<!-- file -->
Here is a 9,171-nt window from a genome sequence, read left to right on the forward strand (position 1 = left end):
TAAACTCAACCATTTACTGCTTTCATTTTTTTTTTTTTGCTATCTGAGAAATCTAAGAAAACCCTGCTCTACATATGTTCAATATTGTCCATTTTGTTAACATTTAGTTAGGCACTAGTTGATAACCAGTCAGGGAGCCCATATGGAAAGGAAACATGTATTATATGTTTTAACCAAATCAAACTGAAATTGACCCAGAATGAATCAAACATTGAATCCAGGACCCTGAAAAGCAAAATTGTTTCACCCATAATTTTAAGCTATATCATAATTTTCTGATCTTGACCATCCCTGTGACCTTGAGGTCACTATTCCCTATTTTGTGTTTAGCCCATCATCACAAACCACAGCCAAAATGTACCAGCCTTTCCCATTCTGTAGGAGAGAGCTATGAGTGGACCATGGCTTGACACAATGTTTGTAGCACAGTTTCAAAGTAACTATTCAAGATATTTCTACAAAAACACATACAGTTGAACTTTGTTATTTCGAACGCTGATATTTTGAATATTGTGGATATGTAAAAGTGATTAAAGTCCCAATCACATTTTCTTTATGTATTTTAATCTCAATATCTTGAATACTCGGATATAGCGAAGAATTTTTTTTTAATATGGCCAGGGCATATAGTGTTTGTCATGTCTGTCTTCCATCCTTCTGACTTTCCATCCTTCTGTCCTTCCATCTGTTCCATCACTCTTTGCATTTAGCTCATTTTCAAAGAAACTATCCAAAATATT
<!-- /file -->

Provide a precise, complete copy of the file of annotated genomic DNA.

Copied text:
Here is a 9,171-nt window from a genome sequence, read left to right on the forward strand (position 1 = left end):
TAAACTCAACCATTTACTGCTTTCATTTTTTTTTTTTTGCTATCTGAGAAATCTAAGAAAACCCTGCTCTACATATGTTCAATATTGTCCATTTTGTTAACATTTAGTTAGGCACTAGTTGATAACCAGTCAGGGAGCCCATATGGAAAGGAAACATGTATTATATGTTTTAACCAAATCAAACTGAAATTGACCCAGAATGAATCAAACATTGAATCCAGGACCCTGAAAAGCAAAATTGTTTCACCCATAATTTTAAGCTATATCATAATTTTCTGATCTTGACCATCCCTGTGACCTTGAGGTCACTATTCCCTATTTTGTGTTTAGCCCATCATCACAAACCACAGCCAAAATGTACCAGCCTTTCCCATTCTGTAGGAGAGAGCTATGAGTGGACCATGGCTTGACACAATGTTTGTAGCACAGTTTCAAAGTAACTATTCAAGATATTTCTACAAAAACACATACAGTTGAACTTTGTTATTTCGAACGCTGATATTTTGAATATTGTGGATATGTAAAAGTGATTAAAGTCCCAATCACATTTTCTTTATGTATTTTAATCTCAATATCTTGAATACTCGGATATAGCGAAGAATTTTTTTTTAATATGGCCAGGGCATATAGTGTTTGTCATGTCTGTCTTCCATCCTTCTGACTTTCCATCCTTCTGTCCTTCCATCTGTTCCATCACTCTTTGCATTTAGCTCATTTTCAAAGAAACTATCCAAAATATT